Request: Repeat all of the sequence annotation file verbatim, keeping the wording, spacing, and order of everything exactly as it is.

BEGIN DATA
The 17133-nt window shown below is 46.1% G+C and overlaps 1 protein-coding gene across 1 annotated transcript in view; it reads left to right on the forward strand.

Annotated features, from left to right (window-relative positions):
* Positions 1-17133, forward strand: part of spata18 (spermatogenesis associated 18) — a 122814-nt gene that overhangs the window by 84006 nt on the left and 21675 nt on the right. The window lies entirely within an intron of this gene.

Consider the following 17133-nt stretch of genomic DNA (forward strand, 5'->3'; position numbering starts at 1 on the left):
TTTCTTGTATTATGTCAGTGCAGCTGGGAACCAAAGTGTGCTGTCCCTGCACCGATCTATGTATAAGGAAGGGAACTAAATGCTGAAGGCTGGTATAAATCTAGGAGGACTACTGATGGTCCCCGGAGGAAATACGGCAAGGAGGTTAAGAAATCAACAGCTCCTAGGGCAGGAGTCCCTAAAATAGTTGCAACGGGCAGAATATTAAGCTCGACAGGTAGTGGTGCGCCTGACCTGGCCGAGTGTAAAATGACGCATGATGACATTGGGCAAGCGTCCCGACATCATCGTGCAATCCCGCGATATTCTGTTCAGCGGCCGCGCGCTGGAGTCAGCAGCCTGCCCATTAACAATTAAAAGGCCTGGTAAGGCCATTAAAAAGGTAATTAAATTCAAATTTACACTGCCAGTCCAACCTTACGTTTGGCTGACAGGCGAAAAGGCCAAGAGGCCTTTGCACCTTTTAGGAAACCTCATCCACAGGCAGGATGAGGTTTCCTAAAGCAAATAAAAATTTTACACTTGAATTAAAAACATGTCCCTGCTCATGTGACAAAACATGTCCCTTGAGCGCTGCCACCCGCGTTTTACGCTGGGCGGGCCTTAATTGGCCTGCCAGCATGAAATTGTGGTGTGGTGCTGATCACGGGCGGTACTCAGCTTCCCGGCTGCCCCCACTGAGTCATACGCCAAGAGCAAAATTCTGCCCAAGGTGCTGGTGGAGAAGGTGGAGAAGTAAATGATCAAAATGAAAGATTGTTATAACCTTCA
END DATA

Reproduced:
The 17133-nt window shown below is 46.1% G+C and overlaps 1 protein-coding gene across 1 annotated transcript in view; it reads left to right on the forward strand.

Annotated features, from left to right (window-relative positions):
* Positions 1-17133, forward strand: part of spata18 (spermatogenesis associated 18) — a 122814-nt gene that overhangs the window by 84006 nt on the left and 21675 nt on the right. The window lies entirely within an intron of this gene.

Consider the following 17133-nt stretch of genomic DNA (forward strand, 5'->3'; position numbering starts at 1 on the left):
TTTCTTGTATTATGTCAGTGCAGCTGGGAACCAAAGTGTGCTGTCCCTGCACCGATCTATGTATAAGGAAGGGAACTAAATGCTGAAGGCTGGTATAAATCTAGGAGGACTACTGATGGTCCCCGGAGGAAATACGGCAAGGAGGTTAAGAAATCAACAGCTCCTAGGGCAGGAGTCCCTAAAATAGTTGCAACGGGCAGAATATTAAGCTCGACAGGTAGTGGTGCGCCTGACCTGGCCGAGTGTAAAATGACGCATGATGACATTGGGCAAGCGTCCCGACATCATCGTGCAATCCCGCGATATTCTGTTCAGCGGCCGCGCGCTGGAGTCAGCAGCCTGCCCATTAACAATTAAAAGGCCTGGTAAGGCCATTAAAAAGGTAATTAAATTCAAATTTACACTGCCAGTCCAACCTTACGTTTGGCTGACAGGCGAAAAGGCCAAGAGGCCTTTGCACCTTTTAGGAAACCTCATCCACAGGCAGGATGAGGTTTCCTAAAGCAAATAAAAATTTTACACTTGAATTAAAAACATGTCCCTGCTCATGTGACAAAACATGTCCCTTGAGCGCTGCCACCCGCGTTTTACGCTGGGCGGGCCTTAATTGGCCTGCCAGCATGAAATTGTGGTGTGGTGCTGATCACGGGCGGTACTCAGCTTCCCGGCTGCCCCCACTGAGTCATACGCCAAGAGCAAAATTCTGCCCAAGGTGCTGGTGGAGAAGGTGGAGAAGTAAATGATCAAAATGAAAGATTGTTATAACCTTCA